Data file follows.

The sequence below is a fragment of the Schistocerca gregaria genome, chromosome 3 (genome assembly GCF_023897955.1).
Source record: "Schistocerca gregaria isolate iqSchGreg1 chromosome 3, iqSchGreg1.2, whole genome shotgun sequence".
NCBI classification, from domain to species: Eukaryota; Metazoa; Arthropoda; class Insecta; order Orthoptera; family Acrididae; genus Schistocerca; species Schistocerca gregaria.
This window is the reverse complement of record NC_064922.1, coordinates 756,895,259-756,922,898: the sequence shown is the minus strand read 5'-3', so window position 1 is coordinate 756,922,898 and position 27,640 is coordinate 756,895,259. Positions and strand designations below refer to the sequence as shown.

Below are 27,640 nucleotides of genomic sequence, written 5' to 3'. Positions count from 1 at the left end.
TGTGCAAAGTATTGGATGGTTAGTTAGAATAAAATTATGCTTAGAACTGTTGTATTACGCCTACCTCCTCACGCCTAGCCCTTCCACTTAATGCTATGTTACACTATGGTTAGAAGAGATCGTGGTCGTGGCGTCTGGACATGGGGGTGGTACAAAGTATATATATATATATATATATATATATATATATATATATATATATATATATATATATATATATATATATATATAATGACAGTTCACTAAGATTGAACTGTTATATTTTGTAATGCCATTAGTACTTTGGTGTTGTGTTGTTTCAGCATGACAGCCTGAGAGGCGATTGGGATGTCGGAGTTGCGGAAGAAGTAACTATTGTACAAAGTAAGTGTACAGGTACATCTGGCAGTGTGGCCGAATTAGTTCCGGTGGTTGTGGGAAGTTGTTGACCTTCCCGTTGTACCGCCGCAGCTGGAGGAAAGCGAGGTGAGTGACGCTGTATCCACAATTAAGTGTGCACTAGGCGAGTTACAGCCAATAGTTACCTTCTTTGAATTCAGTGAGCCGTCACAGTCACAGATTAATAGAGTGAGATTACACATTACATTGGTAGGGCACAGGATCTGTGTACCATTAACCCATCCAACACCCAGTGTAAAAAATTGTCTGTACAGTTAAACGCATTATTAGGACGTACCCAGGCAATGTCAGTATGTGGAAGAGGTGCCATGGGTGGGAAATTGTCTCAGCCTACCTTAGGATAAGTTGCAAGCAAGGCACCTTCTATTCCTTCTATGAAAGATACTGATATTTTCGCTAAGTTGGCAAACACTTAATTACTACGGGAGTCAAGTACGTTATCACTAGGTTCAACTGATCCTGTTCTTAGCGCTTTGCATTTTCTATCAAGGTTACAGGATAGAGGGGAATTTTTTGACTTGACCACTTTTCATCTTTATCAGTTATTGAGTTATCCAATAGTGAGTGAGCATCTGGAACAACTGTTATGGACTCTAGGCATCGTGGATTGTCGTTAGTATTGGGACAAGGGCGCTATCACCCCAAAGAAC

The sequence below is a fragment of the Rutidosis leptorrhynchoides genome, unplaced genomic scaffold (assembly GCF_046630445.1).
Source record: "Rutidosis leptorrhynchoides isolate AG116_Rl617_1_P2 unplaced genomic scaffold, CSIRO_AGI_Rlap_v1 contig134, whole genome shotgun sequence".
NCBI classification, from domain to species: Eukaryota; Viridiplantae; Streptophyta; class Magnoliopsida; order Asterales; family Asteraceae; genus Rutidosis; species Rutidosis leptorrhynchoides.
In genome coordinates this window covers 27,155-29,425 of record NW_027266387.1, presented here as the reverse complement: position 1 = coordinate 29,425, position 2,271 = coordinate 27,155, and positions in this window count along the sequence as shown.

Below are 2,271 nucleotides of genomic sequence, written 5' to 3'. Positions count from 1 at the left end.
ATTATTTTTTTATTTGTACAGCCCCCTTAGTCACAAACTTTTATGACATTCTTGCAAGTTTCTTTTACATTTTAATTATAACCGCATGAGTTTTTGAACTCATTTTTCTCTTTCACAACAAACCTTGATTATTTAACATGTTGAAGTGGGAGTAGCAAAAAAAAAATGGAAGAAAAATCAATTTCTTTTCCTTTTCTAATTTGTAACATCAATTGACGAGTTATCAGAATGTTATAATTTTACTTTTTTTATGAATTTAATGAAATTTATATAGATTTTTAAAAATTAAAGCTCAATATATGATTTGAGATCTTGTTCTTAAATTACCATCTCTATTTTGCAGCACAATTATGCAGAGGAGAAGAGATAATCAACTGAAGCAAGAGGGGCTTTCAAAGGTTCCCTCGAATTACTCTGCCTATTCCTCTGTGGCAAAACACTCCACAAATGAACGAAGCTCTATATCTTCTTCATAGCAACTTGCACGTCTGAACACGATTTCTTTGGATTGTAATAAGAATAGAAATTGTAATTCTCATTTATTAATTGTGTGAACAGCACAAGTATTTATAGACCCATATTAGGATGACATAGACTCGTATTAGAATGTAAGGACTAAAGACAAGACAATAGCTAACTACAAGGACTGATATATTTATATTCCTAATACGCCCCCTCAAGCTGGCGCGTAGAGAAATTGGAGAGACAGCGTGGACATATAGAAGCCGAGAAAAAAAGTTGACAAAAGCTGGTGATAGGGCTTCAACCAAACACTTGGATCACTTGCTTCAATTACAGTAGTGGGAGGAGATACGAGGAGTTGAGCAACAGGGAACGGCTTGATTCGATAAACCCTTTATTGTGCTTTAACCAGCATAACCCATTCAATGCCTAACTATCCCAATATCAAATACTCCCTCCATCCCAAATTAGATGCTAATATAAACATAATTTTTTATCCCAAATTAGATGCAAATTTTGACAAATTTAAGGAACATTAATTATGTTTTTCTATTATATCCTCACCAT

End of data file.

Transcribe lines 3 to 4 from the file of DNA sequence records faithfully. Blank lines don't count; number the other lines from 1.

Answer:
NCBI classification, from domain to species: Eukaryota; Metazoa; Arthropoda; class Insecta; order Orthoptera; family Acrididae; genus Schistocerca; species Schistocerca gregaria.
This window is the reverse complement of record NC_064922.1, coordinates 756,895,259-756,922,898: the sequence shown is the minus strand read 5'-3', so window position 1 is coordinate 756,922,898 and position 27,640 is coordinate 756,895,259. Positions and strand designations below refer to the sequence as shown.